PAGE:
The period around World War I in the United States is often broadly associated with immigration. Immigration was higher in the early 1900s than it ever had been due to both favorable attitudes and conditions in the U.S. as well as upheaval in Europe that forced many Europeans to seek a better life across the Atlantic. The war itself was a large-scale, intercontinental conflict that caused a great deal of migration and which solidified relationships, whether friendly or not, between the United States and many European countries.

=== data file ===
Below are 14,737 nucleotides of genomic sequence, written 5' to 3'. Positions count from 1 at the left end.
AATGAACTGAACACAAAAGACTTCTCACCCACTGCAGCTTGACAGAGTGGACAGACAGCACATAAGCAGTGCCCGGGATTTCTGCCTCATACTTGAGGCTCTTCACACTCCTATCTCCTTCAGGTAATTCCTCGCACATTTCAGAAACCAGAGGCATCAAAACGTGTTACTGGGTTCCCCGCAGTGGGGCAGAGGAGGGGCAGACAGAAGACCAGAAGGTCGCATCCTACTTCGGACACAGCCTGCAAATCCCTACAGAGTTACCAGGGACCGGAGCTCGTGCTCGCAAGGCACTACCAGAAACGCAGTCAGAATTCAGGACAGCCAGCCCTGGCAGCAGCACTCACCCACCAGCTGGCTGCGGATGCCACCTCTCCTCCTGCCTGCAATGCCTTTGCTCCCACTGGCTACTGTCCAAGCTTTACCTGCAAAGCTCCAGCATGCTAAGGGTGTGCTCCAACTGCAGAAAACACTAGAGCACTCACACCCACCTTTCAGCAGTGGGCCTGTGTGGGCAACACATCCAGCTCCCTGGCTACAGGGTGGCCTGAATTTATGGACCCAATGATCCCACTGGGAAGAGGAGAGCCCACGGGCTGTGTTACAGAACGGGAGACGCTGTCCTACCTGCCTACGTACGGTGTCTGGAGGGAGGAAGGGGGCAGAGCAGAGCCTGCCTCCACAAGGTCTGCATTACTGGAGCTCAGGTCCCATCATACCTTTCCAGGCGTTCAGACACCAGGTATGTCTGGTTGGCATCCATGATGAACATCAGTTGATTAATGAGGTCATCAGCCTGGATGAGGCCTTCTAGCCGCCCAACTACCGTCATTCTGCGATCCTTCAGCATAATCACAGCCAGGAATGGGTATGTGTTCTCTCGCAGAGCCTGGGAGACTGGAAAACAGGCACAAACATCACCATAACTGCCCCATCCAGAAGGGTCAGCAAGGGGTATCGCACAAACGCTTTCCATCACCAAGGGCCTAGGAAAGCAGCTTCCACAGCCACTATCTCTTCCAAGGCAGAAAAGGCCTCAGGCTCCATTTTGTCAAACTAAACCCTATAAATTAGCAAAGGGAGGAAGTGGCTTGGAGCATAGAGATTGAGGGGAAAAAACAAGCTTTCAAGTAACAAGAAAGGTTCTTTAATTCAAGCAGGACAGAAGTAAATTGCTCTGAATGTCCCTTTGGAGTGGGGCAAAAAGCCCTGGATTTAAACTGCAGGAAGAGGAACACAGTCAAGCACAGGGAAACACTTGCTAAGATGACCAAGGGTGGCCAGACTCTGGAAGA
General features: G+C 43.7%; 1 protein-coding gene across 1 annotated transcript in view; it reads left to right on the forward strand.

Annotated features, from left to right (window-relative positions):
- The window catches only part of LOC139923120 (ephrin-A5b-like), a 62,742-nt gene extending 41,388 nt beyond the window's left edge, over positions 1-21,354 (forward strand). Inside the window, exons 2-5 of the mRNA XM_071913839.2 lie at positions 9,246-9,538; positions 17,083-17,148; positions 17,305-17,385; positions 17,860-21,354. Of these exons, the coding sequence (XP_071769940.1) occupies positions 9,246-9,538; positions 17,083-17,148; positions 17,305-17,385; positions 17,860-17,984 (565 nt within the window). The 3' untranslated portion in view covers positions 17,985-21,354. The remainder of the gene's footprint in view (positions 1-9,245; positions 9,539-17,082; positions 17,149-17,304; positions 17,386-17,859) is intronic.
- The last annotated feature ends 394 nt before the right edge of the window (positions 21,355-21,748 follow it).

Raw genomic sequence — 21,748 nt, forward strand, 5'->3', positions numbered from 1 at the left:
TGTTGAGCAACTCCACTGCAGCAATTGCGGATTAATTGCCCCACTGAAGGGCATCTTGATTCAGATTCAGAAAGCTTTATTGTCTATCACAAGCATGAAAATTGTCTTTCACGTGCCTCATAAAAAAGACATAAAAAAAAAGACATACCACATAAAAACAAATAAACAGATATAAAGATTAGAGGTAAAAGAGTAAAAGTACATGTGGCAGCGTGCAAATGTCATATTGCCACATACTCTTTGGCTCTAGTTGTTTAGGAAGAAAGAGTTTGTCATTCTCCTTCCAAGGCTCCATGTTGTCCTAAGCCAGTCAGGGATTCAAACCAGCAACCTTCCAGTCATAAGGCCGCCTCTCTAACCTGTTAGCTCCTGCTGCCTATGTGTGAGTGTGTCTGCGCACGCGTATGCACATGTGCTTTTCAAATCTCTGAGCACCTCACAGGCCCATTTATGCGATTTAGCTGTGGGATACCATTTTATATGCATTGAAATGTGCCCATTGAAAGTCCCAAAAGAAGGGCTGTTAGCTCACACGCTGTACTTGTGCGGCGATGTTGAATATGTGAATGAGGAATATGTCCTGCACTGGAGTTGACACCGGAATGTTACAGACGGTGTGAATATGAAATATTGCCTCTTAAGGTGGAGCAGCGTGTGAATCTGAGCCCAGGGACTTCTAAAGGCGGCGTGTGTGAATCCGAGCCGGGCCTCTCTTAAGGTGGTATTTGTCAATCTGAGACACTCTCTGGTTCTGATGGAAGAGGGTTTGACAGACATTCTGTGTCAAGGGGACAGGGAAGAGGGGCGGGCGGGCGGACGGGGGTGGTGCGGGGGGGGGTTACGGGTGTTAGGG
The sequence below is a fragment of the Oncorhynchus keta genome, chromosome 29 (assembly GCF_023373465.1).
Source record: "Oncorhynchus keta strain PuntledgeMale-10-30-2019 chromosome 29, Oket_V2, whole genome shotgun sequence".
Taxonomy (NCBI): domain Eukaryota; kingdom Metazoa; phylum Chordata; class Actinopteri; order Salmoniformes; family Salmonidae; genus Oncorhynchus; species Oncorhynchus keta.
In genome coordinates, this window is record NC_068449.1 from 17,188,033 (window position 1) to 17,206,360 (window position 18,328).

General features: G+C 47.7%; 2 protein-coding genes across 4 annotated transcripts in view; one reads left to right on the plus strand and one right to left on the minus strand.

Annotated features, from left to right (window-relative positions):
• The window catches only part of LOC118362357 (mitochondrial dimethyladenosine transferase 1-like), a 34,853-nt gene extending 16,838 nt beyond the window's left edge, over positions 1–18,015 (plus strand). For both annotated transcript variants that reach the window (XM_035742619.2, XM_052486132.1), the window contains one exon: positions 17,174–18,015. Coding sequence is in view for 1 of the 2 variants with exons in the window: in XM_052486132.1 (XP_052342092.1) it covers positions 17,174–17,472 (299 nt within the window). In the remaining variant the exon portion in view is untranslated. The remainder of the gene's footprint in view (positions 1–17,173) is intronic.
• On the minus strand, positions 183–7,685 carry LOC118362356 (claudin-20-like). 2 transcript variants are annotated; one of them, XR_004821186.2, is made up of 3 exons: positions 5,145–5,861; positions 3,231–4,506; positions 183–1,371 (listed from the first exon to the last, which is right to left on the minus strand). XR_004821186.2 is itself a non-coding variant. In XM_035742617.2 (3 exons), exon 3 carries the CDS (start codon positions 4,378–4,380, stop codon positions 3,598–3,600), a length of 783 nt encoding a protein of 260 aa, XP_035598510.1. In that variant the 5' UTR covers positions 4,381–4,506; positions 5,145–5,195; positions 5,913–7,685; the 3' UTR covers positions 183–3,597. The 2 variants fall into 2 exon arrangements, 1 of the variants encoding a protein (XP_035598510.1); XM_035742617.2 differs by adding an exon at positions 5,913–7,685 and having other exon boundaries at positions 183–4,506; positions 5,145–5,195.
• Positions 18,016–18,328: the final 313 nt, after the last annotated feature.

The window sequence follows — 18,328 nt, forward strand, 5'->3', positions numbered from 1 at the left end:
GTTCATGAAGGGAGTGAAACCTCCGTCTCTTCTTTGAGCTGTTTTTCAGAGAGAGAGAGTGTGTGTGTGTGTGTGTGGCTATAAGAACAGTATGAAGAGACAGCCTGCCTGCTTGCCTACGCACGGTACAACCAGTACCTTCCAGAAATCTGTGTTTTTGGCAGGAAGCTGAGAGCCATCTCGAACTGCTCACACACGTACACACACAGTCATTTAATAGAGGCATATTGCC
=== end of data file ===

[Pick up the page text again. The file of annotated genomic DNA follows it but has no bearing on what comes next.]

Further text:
With this resource, we closely examine the immigration landscape of the time and how immigrants and immigration affected, and were affected by, national politics and events in significant ways. Both lesson plans, “Anti-German Sentiment at Home” and “Immigration After the Great War,” are designed to be flexible and adaptable based on the needs of your class. They include options such as multiple-leveled texts and both in-person and online class activities. Each can stand alone in one or two class periods, or each could be used together as fits into the existing scope and sequence of the course.